Khris Davis is tearing apart the ball in spring training, just absolutely demolishing it. With his miraculous offensive numbers, Davis has made his case for a spot on the Milwaukee Brewers roster.
Yet he still finds himself on the outside looking in on making the Brewers opening day roster. By being a left fielder, a below average one at that, he is unequivocally blocked by Ryan Braun and since Braun isn’t going anywhere for the next seven years, Davis’ future in Milwaukee is blurry. However despite common thought, there is room on the roster for the right-handed slugger, but the Brewers must be willing to part with Taylor Green.
Right now, I see the bench as follows: Alex Gonzalez, Martin Maldonado, Logan Schafer, and Taylor Green. That’s one sad group. Not one of them is a power threat, which makes Green even more expendable. At 5’11″, Davis certainly doesn’t look like a power hitter, but he is exactly the shot in the arm the Brewers’ bench needs.
Davis is batting .364 with five home runs (six if you count his bomb against Team Canada) and 13 RBI in 15 games this spring. Meanwhile, Green has managed a mere .138 average, zero home runs, and just four runs driven in. Based on those stats, who would you rather see on the Brewers bench?
I realize spring training numbers are meaningless (Corey Hart is a perfect example of that), but we have witnessed Green’s production at the major league level – there is none. He is a lot more versatile and can play more positions than Davis, not to mention a left-handed hitter is a hot commodity, but honestly, what’s the point of having a lefty when that lefty can’t hit?
However, a big advantage that Green has over Davis is his ability to play first base. With Hart recovering from knee surgery, Green, along with Gonzalez, look to be the favorites to fill in.
Davis has already passed the minor league test. In 32 games in Triple-A in 2012, he boasted a .310 average with four home runs and 24 runs batted in. This was after he crushed Double-A pitching and composed a .383 average with eight long balls and 23 RBI in 44 games. Hitting in the minor leagues is no challenge for the 25-year-old; it’s his defense that needs work.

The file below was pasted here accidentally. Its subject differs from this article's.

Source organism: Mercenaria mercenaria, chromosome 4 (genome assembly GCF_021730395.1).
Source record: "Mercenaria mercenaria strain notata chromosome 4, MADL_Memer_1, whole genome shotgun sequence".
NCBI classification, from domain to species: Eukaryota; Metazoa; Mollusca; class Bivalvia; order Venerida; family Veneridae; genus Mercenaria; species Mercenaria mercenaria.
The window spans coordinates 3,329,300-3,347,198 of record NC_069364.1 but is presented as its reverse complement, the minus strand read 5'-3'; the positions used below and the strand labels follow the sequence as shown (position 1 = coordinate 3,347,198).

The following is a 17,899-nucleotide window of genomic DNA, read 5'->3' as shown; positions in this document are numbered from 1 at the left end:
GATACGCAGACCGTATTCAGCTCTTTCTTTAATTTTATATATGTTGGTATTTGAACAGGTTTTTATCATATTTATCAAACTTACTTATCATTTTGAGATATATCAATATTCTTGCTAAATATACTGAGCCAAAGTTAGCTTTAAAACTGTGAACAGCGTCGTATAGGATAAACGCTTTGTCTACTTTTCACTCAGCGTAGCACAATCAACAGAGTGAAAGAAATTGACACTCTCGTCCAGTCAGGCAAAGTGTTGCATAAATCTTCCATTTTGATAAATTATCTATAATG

Defense is Davis’ weak point. According to scouts and those in the Brewers organization, he doesn’t have a very strong arm which will limit his chances of being an every day outfielder. Apparently, Davis has already attempted a transition to first base but didn’t fare so well, so we can rule out that possibility. If Davis could handle himself in the outfield, a bench spot would almost be a certainity but as his defensive struggles continue, he’ll have to do his talking with his bat.
After Davis’ two home run day on March 16th, Ron Roenicke spoke about his spring performance via Adam McCalvy:
He’s put us in a position where we’re talking about him and how he fits on the bench, what we can do with our last two [or] three spots. If you need a right-handed hitter, right now he may be the best hitter we have.
Even if the Brewers use Davis solely as a pinch-hitter and never rely on him in the outfield, it’d still be a useful way to fill a bench spot. Heck, I’d take almost anyone over Green.
Davis deserves a roster spot and it would be a major crime if the Brewers decided not to offer him one. Either way, Milwaukee’s bench will be one the worst in baseball but Davis will lighten the burden and will increase Miller Park’s firework output.
Would you like to see Khris Davis on the Brewers opening day roster?